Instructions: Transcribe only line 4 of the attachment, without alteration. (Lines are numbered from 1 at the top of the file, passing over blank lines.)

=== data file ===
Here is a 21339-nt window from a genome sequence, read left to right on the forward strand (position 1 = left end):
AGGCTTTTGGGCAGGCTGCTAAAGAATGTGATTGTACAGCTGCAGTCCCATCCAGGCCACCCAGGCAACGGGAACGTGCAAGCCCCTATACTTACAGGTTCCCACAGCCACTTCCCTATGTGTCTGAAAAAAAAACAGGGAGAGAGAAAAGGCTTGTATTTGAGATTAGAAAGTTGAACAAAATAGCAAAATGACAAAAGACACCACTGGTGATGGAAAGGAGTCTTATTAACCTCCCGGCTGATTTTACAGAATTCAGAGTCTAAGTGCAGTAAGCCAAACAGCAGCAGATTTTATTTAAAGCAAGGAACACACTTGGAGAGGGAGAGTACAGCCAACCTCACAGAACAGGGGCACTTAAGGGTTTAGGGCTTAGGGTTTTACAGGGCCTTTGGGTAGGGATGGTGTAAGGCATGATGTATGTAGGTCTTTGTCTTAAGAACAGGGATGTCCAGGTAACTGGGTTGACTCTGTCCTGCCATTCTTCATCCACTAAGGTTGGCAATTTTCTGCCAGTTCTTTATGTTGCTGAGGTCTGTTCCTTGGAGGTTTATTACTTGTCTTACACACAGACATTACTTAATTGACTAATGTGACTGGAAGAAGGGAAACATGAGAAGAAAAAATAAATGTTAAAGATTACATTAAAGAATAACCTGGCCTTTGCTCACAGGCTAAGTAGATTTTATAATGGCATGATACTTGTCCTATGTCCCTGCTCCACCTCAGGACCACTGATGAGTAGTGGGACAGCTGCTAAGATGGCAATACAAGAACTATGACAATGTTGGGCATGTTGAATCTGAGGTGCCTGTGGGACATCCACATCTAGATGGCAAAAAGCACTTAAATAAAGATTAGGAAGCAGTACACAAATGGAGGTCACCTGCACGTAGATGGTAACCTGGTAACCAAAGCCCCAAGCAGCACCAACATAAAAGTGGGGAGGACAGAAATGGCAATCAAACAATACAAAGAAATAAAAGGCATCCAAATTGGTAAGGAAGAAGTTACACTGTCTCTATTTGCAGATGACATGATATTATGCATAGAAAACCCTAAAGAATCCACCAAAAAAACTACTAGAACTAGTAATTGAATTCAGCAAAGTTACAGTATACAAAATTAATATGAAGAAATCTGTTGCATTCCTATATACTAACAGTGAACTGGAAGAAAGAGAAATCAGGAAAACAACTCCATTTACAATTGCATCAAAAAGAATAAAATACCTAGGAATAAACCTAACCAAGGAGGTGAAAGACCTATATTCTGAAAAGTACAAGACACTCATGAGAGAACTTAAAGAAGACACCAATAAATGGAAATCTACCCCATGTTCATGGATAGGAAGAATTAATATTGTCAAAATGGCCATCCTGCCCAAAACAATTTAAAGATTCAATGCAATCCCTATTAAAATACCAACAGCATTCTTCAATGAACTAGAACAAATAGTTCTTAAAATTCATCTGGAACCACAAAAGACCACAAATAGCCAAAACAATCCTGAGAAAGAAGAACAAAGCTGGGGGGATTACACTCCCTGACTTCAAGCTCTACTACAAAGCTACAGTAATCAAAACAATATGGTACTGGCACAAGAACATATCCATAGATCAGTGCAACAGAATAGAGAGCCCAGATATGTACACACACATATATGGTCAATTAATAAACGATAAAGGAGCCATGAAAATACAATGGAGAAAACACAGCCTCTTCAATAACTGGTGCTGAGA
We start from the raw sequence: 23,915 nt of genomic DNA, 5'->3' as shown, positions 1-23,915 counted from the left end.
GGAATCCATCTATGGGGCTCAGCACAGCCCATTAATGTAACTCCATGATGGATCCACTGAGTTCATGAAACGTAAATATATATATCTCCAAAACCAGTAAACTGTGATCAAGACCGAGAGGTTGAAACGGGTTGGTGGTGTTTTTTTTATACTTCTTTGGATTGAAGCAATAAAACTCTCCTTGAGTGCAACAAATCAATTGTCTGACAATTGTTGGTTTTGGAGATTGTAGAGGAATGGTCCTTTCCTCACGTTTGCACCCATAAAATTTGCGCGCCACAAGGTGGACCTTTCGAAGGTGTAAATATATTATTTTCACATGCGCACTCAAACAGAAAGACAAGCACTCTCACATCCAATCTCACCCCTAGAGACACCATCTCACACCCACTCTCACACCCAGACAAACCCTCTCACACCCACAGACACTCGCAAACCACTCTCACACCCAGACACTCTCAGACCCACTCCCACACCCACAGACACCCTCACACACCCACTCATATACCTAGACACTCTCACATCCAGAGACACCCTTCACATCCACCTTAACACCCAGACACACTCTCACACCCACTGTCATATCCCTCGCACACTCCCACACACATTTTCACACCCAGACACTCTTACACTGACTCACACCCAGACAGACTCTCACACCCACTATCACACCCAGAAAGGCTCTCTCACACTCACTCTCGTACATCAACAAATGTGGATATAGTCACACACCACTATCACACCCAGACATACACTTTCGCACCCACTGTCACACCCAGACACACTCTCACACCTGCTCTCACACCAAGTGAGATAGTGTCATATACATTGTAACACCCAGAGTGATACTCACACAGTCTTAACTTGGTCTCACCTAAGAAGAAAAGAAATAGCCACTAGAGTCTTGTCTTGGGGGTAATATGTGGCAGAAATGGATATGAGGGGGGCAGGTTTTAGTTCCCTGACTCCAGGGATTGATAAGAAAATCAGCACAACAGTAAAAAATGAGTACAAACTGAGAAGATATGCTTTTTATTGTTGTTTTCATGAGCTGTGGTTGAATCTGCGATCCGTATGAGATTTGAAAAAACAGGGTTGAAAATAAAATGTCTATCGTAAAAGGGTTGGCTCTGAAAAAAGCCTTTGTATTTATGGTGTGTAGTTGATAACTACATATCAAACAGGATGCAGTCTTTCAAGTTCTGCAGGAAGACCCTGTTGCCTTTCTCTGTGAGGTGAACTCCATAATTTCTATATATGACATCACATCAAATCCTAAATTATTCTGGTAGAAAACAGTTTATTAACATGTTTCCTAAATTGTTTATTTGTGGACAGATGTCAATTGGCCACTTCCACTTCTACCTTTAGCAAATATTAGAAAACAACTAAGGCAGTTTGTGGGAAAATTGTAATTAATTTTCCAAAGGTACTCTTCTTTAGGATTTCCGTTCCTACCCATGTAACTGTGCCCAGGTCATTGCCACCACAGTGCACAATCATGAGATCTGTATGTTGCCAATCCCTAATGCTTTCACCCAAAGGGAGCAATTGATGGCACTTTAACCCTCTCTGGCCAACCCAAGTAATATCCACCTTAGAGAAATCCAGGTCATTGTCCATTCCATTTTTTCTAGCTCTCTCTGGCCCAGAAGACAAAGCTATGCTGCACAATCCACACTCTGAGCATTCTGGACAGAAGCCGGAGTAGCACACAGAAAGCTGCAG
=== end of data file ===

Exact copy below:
GGAATCCATCTATGGGGCTCAGCACAGCCCATTAATGTAACTCCATGATGGATCCACTGAGTTCATGAAACGTAAATATATATATCTCCAAAACCAGTAAACTGTGATCAAGACCGAGAGGTTGAAACGGGTTGGTGGTGTTTTTTTTATACTTCTTTGGATTGAAGCAATAAAACTCTCCTTGAGTGCAACAAATCAATTGTCTGACAATTGTTGGTTTTGGAGATTGTAGAGGAATGGTCCTTTCCTCACGTTTGCACCCATAAAATTTGCGCGCCACAAGGTGGACCTTTCGAAGGTGTAAATATATTATTTTCACATGCGCACTCAAACAGAAAGACAAGCACTCTCACATCCAATCTCACCCCTAGAGACACCATCTCACACCCACTCTCACACCCAGACAAACCCTCTCACACCCACAGACACTCGCAAACCACTCTCACACCCAGACACTCTCAGACCCACTCCCACACCCACAGACACCCTCACACACCCACTCATATACCTAGACACTCTCACATCCAGAGACACCCTTCACATCCACCTTAACACCCAGACACACTCTCACACCCACTGTCATATCCCTCGCACACTCCCACACACATTTTCACACCCAGACACTCTTACACTGACTCACACCCAGACAGACTCTCACACCCACTATCACACCCAGAAAGGCTCTCTCACACTCACTCTCGTACATCAACAAATGTGGATATAGTCACACACCACTATCACACCCAGACATACACTTTCGCACCCACTGTCACACCCAGACACACTCTCACACCTGCTCTCACACCAAGTGAGATAGTGTCATATACATTGTAACACCCAGAGTGATACTCACACAGTCTTAACTTGGTCTCACCTAAGAAGAAAAGAAATAGCCACTAGAGTCTTGTCTTGGGGGTAATATGTGGCAGAAATGGATATGAGGGGGGCAGGTTTTAGTTCCCTGACTCCAGGGATTGATAAGAAAATCAGCACAACAGTAAAAAATGAGTACAAACTGAGAAGATATGCTTTTTATTGTTGTTTTCATGAGCTGTGGTTGAATCTGCGATCCGTATGAGATTTGAAAAAACAGGGTTGAAAATAAAATGTCTATCGTAAAAGGGTTGGCTCTGAAAAAAGCCTTTGTATTTATGGTGTGTAGTTGATAACTACATATCAAACAGGATGCAGTCTTTCAAGTTCTGCAGGAAGACCCTGTTGCCTTTCTCTGTGAGGTGAACTCCATAATTTCTATATATGACATCACATCAAATCCTAAATTATTCTGGTAGAAAACAGTTTATTAACATGTTTCCTAAATTGTTTATTTGTGGACAGATGTCAATTGGCCACTTCCACTTCTACCTTTAGCAAATATTAGAAAACAACTAAGGCAGTTTGTGGGAAAATTGTAATTAATTTTCCAAAGGTACTCTTCTTTAGGATTTCCGTTCCTACCCATGTAACTGTGCCCAGGTCATTGCCACCACAGTGCACAATCATGAGATCTGTATGTTGCCAATCCCTAATGCTTTCACCCAAAGGGAGCAATTGATGGCACTTTAACCCTCTCTGGCCAACCCAAGTAATATCCACCTTAGAGAAATCCAGGTCATTGTCCATTCCATTTTTTCTAGCTCTCTCTGGCCCAGAAGACAAAGCTATGCTGCACAATCCACACTCTGAGCATTCTGGACAGAAGCCGGAGTAGCACACAGAAAGCTGCAG